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Teaching Large Classes

June on the TEFL Times has been set aside for a series of articles from Sharon K Couzens de Hinojosa, the creator and writer for TEFL Tips.

Teaching English is challenging enough, but when you have a large class, things get even more difficult. But there are some things that you can do to make it easier for you as a teacher and help your students learn English.

● Write the rules with the students. When the students participate in making the rules, they will feel that they are more fair than those that the teacher makes. An added plus is that usually students make stricter rules than teachers.

● Give instructions clearly and check comprehension. Most students would rather just nod and say that they understand than ask for clarification, so if you do comp checks you can ensure that they really understand what was said.

● Dictations. Try playing a listening at twice its normal speed, than have students work together to piece the listening together.

● Write things on butcher paper or OH or PPP beforehand. Writing on the board is time consuming, so if you have everything written out beforehand, you’ll save much needed time.

● Use drawings. Drawings can make a class fun and are worth 1000 words, so why not use them in class? You don’t have to be an artist. There are lots of books out there on how to make stick drawings for class. And often the ugliest drawings get the best reactions from the class.

● Bring realia. By showing students real objects, they will make the connection between English and their lives.

● Use what students see. Direct to indirect, reported speech are just a few things that you can practice using your students’ own words.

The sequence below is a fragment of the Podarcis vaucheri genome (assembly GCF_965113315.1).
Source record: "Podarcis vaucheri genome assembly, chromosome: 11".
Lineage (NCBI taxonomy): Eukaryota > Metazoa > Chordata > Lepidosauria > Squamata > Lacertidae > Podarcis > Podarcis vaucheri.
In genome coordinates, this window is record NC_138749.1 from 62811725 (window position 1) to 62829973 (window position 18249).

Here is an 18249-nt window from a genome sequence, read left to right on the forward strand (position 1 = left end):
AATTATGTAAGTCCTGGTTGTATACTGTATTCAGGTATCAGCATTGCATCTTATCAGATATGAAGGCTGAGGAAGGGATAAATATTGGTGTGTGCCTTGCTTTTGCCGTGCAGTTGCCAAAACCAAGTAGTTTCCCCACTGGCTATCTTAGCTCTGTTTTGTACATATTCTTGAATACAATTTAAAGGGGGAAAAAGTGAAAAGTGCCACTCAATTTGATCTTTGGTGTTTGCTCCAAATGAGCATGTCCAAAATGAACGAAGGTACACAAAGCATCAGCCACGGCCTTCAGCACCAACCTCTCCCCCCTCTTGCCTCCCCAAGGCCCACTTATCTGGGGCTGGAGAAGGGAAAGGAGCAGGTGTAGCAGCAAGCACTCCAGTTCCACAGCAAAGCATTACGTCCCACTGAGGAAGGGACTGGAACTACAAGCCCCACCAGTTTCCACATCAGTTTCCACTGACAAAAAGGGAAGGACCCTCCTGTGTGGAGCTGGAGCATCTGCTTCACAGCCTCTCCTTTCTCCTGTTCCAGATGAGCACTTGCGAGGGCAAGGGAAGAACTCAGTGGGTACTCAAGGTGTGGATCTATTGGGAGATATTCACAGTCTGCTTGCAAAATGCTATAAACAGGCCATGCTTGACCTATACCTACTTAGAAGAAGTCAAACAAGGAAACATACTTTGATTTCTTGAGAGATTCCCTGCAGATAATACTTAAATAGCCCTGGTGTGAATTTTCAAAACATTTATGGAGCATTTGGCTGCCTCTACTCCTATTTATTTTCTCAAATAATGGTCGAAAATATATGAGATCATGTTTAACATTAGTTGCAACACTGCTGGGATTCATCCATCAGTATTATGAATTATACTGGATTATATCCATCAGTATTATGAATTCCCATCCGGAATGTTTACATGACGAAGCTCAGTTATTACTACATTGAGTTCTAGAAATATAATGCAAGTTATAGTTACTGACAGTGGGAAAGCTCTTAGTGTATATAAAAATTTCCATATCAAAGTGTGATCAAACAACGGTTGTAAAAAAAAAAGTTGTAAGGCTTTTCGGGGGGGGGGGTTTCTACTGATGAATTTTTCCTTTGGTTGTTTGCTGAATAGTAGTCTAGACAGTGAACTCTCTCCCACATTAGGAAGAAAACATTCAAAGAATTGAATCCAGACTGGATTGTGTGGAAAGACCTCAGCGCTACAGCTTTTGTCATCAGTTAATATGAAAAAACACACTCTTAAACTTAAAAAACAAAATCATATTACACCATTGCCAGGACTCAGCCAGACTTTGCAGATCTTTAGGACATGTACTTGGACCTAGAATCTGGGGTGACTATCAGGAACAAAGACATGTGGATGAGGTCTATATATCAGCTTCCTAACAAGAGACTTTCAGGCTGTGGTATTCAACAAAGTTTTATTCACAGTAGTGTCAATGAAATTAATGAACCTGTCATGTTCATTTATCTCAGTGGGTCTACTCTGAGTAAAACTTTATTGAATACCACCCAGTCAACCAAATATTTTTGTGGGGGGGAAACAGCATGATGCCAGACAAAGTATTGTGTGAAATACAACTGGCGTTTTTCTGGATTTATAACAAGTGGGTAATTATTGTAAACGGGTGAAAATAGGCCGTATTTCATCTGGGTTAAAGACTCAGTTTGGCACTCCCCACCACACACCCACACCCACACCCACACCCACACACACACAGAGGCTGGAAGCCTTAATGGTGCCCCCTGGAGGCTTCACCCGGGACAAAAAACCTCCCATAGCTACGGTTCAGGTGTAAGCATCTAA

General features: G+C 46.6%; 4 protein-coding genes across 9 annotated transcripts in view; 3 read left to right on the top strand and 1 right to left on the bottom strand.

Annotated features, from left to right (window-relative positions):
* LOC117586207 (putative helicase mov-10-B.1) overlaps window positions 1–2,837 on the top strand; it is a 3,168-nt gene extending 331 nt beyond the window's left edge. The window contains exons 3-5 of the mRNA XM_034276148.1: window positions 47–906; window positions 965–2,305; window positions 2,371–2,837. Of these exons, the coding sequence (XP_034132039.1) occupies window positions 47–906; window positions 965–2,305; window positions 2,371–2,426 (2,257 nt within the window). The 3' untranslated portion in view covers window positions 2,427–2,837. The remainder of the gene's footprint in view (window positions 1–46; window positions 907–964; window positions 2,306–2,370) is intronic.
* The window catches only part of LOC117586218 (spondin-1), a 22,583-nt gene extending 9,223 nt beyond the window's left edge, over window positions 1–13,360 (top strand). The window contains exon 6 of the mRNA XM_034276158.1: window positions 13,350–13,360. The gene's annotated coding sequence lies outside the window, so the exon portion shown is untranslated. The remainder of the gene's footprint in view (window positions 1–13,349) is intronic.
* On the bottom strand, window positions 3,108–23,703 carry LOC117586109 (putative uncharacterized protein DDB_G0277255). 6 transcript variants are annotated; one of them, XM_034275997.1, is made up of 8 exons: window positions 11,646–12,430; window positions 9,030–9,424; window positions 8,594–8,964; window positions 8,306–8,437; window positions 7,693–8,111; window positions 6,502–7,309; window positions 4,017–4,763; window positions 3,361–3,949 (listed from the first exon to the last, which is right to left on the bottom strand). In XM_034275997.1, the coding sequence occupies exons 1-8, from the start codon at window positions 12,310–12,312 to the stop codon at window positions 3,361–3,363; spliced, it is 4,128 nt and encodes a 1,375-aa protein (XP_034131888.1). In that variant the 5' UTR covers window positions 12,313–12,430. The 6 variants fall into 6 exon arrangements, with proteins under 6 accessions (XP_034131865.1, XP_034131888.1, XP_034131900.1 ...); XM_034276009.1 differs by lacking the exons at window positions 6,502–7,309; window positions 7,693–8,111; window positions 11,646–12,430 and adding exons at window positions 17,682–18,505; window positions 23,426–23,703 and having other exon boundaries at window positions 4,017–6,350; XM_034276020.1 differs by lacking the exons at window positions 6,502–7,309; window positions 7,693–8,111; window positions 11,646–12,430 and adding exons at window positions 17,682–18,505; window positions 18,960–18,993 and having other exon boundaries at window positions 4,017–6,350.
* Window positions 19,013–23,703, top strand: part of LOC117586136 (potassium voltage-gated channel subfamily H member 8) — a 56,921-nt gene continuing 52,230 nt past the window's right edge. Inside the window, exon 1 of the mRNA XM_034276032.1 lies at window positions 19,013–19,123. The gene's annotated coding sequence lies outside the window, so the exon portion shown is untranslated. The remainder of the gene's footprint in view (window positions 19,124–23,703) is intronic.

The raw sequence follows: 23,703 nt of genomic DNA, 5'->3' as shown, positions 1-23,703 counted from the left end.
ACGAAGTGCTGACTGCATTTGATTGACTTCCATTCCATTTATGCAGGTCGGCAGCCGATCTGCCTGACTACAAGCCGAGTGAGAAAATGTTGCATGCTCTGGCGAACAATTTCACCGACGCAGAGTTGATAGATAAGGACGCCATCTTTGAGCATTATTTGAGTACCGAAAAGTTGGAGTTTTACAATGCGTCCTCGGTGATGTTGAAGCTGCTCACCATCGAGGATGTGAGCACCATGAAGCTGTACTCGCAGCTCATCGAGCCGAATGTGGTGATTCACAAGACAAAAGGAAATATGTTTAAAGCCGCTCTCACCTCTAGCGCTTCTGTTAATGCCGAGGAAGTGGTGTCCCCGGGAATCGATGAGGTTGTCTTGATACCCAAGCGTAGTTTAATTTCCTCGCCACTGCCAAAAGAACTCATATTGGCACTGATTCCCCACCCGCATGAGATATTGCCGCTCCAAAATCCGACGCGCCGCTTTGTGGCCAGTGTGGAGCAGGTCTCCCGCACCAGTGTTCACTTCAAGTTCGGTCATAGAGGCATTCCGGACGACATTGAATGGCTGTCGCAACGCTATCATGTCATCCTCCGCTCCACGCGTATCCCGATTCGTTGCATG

● Activity notebook. Everyone works at different speeds, so some will finish sooner than others. Rather than just having them sit and do nothing, or worse, start distracting others, give them something to do. At the beginning of the term, you can give them worksheets that they can do when they finish or put a folder in the back of the room with things to do in it.

● Importance of learning a language. Discuss WHY learning English is important and help motivate your students to learn it.

● Move away from students. When a student speaks softly the biggest mistake that you can make is moving closer to them. Move away from them so that they have to project their voice.

● Adapt material. It’s hard to use everything from the book, so change some of the material so that it better suits your students. Change the vocabulary or topics so that your students will see how English relates to them.

● Have sequential material, low and high students. Have different questions according to the level so that all students can feel challenged.

● Use students to help. Students can pass out papers and even help explain exercises and grammar to their peers.

● Have them write goals. Make students work toward something. If they see what they’re working for, they will able to see progress..

● Routines. They make students comfortable and will lessen the need for explanations. If students know that they do listening, followed by pair work, etc, they will automatically be prepared for what they have to do.

● Teach them to be respectful. In large groups, respect is of utmost importance. They have to realize that they need to take turns speaking and listening to other ideas. Teach them this form the beginning and things will be easier.

● One paper per groups. Save trees and teach students to work in groups. By sharing papers, they will be forced to work together.